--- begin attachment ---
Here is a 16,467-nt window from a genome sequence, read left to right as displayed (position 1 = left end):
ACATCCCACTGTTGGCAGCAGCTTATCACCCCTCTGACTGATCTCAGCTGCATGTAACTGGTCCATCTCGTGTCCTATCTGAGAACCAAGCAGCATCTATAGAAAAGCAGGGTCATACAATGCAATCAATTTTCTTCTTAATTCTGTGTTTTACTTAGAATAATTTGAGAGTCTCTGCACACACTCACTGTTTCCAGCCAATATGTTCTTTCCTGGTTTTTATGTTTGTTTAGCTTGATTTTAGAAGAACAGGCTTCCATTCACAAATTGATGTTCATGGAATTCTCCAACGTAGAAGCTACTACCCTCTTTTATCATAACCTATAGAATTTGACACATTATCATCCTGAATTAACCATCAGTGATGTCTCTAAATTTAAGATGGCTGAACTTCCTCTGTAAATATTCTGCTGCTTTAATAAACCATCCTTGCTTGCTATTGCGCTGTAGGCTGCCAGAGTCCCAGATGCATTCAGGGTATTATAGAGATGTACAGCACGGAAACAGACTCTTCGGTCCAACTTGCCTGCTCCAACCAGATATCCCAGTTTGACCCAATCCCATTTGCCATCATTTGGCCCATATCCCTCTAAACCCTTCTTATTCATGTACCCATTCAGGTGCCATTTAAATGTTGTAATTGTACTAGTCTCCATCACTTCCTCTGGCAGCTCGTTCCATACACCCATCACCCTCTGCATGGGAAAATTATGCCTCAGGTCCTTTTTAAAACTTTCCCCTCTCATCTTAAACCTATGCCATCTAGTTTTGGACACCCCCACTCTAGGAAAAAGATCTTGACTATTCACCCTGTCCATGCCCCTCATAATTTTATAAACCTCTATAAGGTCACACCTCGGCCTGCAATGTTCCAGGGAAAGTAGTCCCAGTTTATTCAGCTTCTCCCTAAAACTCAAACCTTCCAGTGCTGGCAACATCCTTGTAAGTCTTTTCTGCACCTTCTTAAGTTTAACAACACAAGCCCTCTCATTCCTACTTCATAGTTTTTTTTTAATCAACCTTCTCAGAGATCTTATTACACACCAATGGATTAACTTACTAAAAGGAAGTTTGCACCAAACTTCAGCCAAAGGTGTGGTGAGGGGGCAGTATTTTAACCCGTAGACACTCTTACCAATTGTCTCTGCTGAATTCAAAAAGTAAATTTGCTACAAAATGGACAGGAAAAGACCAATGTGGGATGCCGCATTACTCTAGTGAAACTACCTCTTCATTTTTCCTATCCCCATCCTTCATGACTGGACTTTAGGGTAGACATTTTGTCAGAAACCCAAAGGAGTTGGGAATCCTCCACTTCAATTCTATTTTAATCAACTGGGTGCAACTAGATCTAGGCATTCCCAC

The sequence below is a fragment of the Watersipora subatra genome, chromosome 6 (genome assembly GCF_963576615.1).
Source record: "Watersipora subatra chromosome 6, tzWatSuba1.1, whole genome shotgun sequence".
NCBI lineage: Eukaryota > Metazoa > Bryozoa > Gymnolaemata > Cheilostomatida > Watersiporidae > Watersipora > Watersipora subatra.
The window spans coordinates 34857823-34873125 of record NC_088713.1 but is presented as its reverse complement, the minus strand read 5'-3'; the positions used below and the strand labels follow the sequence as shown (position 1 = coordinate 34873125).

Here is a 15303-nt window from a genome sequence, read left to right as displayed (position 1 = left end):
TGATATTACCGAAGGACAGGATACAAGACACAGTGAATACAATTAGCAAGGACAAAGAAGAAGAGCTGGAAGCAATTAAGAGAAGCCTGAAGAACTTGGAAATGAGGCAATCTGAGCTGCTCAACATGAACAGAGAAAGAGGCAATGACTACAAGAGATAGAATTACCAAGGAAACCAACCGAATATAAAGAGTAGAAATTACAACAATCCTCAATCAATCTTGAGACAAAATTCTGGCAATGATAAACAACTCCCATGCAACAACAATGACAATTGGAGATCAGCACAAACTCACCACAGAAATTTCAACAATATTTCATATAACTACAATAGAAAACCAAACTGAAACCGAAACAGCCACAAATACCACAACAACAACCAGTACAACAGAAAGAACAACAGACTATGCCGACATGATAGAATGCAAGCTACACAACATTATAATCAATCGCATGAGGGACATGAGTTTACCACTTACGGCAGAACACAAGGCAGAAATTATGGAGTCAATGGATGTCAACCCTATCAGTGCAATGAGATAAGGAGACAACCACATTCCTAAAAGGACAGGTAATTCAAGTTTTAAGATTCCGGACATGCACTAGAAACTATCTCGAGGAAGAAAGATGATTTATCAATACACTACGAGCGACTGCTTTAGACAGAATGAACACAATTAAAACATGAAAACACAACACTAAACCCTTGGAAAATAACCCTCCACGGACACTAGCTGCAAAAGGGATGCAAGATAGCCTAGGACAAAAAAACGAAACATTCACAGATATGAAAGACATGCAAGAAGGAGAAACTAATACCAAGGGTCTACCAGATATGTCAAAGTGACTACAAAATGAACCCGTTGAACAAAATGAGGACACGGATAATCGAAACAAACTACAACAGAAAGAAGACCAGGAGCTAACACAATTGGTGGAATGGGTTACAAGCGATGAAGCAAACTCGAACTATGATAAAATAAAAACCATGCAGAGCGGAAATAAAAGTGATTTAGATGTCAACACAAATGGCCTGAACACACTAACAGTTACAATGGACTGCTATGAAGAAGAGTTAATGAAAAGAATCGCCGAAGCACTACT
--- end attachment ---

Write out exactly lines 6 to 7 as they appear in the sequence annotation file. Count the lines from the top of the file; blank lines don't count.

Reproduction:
The window spans coordinates 34857823-34873125 of record NC_088713.1 but is presented as its reverse complement, the minus strand read 5'-3'; the positions used below and the strand labels follow the sequence as shown (position 1 = coordinate 34873125).

Here is a 15303-nt window from a genome sequence, read left to right as displayed (position 1 = left end):